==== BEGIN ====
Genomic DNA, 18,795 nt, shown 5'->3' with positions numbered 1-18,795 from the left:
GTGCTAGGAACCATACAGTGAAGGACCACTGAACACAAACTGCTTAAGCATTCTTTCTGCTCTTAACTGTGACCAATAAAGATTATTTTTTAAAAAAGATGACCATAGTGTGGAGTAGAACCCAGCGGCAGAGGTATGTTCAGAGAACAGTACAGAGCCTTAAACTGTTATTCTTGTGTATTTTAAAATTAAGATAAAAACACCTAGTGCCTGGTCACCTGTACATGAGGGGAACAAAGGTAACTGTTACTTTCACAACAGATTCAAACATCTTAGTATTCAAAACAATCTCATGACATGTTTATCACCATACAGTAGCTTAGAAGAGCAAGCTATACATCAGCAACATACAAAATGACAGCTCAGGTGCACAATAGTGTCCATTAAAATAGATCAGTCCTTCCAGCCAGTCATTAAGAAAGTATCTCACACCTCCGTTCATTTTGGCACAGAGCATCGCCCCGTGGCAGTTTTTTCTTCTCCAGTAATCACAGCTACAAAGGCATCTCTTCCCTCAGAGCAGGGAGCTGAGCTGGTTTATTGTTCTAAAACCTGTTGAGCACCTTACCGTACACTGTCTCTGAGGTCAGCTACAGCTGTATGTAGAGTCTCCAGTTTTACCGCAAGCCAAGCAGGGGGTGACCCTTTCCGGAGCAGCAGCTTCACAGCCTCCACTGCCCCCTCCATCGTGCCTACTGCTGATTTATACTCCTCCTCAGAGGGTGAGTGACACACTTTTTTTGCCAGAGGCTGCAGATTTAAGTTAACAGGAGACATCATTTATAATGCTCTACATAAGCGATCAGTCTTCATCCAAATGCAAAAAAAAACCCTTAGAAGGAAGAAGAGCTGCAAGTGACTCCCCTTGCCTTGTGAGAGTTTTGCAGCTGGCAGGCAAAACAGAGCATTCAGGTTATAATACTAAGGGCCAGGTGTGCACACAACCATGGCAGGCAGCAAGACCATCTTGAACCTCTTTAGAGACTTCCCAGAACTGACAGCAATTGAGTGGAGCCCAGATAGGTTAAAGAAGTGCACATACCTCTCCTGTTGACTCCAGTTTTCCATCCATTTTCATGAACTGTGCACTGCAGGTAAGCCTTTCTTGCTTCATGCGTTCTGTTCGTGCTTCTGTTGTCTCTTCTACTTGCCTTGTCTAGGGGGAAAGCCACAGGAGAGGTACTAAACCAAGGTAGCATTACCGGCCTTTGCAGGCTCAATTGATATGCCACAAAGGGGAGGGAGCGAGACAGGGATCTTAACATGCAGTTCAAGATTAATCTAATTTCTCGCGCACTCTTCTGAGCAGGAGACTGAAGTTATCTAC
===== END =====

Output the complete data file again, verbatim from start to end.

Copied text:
Genomic DNA, 18,795 nt, shown 5'->3' with positions numbered 1-18,795 from the left:
GTGCTAGGAACCATACAGTGAAGGACCACTGAACACAAACTGCTTAAGCATTCTTTCTGCTCTTAACTGTGACCAATAAAGATTATTTTTTAAAAAAGATGACCATAGTGTGGAGTAGAACCCAGCGGCAGAGGTATGTTCAGAGAACAGTACAGAGCCTTAAACTGTTATTCTTGTGTATTTTAAAATTAAGATAAAAACACCTAGTGCCTGGTCACCTGTACATGAGGGGAACAAAGGTAACTGTTACTTTCACAACAGATTCAAACATCTTAGTATTCAAAACAATCTCATGACATGTTTATCACCATACAGTAGCTTAGAAGAGCAAGCTATACATCAGCAACATACAAAATGACAGCTCAGGTGCACAATAGTGTCCATTAAAATAGATCAGTCCTTCCAGCCAGTCATTAAGAAAGTATCTCACACCTCCGTTCATTTTGGCACAGAGCATCGCCCCGTGGCAGTTTTTTCTTCTCCAGTAATCACAGCTACAAAGGCATCTCTTCCCTCAGAGCAGGGAGCTGAGCTGGTTTATTGTTCTAAAACCTGTTGAGCACCTTACCGTACACTGTCTCTGAGGTCAGCTACAGCTGTATGTAGAGTCTCCAGTTTTACCGCAAGCCAAGCAGGGGGTGACCCTTTCCGGAGCAGCAGCTTCACAGCCTCCACTGCCCCCTCCATCGTGCCTACTGCTGATTTATACTCCTCCTCAGAGGGTGAGTGACACACTTTTTTTGCCAGAGGCTGCAGATTTAAGTTAACAGGAGACATCATTTATAATGCTCTACATAAGCGATCAGTCTTCATCCAAATGCAAAAAAAAACCCTTAGAAGGAAGAAGAGCTGCAAGTGACTCCCCTTGCCTTGTGAGAGTTTTGCAGCTGGCAGGCAAAACAGAGCATTCAGGTTATAATACTAAGGGCCAGGTGTGCACACAACCATGGCAGGCAGCAAGACCATCTTGAACCTCTTTAGAGACTTCCCAGAACTGACAGCAATTGAGTGGAGCCCAGATAGGTTAAAGAAGTGCACATACCTCTCCTGTTGACTCCAGTTTTCCATCCATTTTCATGAACTGTGCACTGCAGGTAAGCCTTTCTTGCTTCATGCGTTCTGTTCGTGCTTCTGTTGTCTCTTCTACTTGCCTTGTCTAGGGGGAAAGCCACAGGAGAGGTACTAAACCAAGGTAGCATTACCGGCCTTTGCAGGCTCAATTGATATGCCACAAAGGGGAGGGAGCGAGACAGGGATCTTAACATGCAGTTCAAGATTAATCTAATTTCTCGCGCACTCTTCTGAGCAGGAGACTGAAGTTATCTAC